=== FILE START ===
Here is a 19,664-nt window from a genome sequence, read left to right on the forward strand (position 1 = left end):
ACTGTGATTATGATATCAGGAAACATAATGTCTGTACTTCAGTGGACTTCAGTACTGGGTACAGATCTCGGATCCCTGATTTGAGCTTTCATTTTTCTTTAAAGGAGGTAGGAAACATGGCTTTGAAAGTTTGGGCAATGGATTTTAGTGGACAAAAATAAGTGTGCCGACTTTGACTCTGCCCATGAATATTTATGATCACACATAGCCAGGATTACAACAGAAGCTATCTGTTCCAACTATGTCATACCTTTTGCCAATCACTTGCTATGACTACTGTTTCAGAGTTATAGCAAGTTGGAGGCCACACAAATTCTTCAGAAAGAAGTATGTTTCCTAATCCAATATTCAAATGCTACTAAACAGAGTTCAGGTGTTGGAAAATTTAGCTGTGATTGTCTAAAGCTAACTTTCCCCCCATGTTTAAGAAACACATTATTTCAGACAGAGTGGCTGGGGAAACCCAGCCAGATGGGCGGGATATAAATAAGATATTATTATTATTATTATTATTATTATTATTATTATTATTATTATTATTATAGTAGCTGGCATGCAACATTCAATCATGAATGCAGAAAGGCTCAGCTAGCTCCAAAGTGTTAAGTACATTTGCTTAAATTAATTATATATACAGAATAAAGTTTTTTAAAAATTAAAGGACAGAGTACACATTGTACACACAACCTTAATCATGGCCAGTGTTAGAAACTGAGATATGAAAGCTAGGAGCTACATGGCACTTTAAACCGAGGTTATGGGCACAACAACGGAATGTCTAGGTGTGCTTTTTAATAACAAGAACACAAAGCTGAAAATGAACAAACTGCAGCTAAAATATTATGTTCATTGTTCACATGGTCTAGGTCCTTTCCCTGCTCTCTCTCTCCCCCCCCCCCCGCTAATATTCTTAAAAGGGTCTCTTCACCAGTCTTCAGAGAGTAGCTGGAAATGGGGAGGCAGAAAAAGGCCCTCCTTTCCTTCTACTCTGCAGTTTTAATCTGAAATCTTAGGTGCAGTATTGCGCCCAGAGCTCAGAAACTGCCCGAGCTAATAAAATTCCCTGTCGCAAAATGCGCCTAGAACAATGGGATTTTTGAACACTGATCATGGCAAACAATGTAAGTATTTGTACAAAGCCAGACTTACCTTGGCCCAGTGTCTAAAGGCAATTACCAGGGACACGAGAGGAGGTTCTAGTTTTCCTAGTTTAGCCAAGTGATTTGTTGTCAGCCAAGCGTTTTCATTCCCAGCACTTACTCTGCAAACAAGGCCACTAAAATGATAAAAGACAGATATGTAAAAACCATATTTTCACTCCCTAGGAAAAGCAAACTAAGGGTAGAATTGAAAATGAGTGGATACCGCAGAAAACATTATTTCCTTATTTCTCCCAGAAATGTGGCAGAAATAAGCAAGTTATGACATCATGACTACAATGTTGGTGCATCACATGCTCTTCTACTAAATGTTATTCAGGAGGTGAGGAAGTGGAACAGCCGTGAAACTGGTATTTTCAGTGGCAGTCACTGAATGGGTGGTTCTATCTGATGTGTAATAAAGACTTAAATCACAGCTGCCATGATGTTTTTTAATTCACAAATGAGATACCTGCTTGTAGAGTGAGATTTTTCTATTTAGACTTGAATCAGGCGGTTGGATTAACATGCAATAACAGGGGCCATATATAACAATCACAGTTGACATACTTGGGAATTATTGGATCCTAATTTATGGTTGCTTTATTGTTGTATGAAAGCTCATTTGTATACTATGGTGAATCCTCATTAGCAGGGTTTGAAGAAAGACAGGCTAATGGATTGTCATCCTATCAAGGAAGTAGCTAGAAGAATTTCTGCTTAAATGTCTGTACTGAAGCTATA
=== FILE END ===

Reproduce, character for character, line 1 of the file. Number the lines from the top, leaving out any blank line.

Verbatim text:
Here is a 19,664-nt window from a genome sequence, read left to right on the forward strand (position 1 = left end):